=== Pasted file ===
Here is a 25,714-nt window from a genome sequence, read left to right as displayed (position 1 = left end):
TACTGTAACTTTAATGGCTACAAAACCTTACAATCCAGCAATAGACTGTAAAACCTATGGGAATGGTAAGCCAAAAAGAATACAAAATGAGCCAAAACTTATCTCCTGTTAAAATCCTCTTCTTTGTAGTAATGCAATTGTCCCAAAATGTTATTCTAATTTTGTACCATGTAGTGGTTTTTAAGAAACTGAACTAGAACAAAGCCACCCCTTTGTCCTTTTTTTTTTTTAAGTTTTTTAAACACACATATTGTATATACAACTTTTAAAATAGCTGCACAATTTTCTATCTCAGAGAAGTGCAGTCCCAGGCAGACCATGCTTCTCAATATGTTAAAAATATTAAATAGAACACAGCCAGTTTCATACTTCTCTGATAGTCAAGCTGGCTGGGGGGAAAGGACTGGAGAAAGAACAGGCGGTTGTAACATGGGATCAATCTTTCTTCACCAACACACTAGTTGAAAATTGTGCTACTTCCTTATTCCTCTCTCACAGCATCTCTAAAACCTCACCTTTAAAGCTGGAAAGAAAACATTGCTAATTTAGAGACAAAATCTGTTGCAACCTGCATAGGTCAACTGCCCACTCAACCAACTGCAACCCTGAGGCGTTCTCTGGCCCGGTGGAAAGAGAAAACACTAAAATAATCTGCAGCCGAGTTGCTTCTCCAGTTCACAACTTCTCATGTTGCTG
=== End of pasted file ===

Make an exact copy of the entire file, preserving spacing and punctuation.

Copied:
Here is a 25,714-nt window from a genome sequence, read left to right as displayed (position 1 = left end):
TACTGTAACTTTAATGGCTACAAAACCTTACAATCCAGCAATAGACTGTAAAACCTATGGGAATGGTAAGCCAAAAAGAATACAAAATGAGCCAAAACTTATCTCCTGTTAAAATCCTCTTCTTTGTAGTAATGCAATTGTCCCAAAATGTTATTCTAATTTTGTACCATGTAGTGGTTTTTAAGAAACTGAACTAGAACAAAGCCACCCCTTTGTCCTTTTTTTTTTTTAAGTTTTTTAAACACACATATTGTATATACAACTTTTAAAATAGCTGCACAATTTTCTATCTCAGAGAAGTGCAGTCCCAGGCAGACCATGCTTCTCAATATGTTAAAAATATTAAATAGAACACAGCCAGTTTCATACTTCTCTGATAGTCAAGCTGGCTGGGGGGAAAGGACTGGAGAAAGAACAGGCGGTTGTAACATGGGATCAATCTTTCTTCACCAACACACTAGTTGAAAATTGTGCTACTTCCTTATTCCTCTCTCACAGCATCTCTAAAACCTCACCTTTAAAGCTGGAAAGAAAACATTGCTAATTTAGAGACAAAATCTGTTGCAACCTGCATAGGTCAACTGCCCACTCAACCAACTGCAACCCTGAGGCGTTCTCTGGCCCGGTGGAAAGAGAAAACACTAAAATAATCTGCAGCCGAGTTGCTTCTCCAGTTCACAACTTCTCATGTTGCTG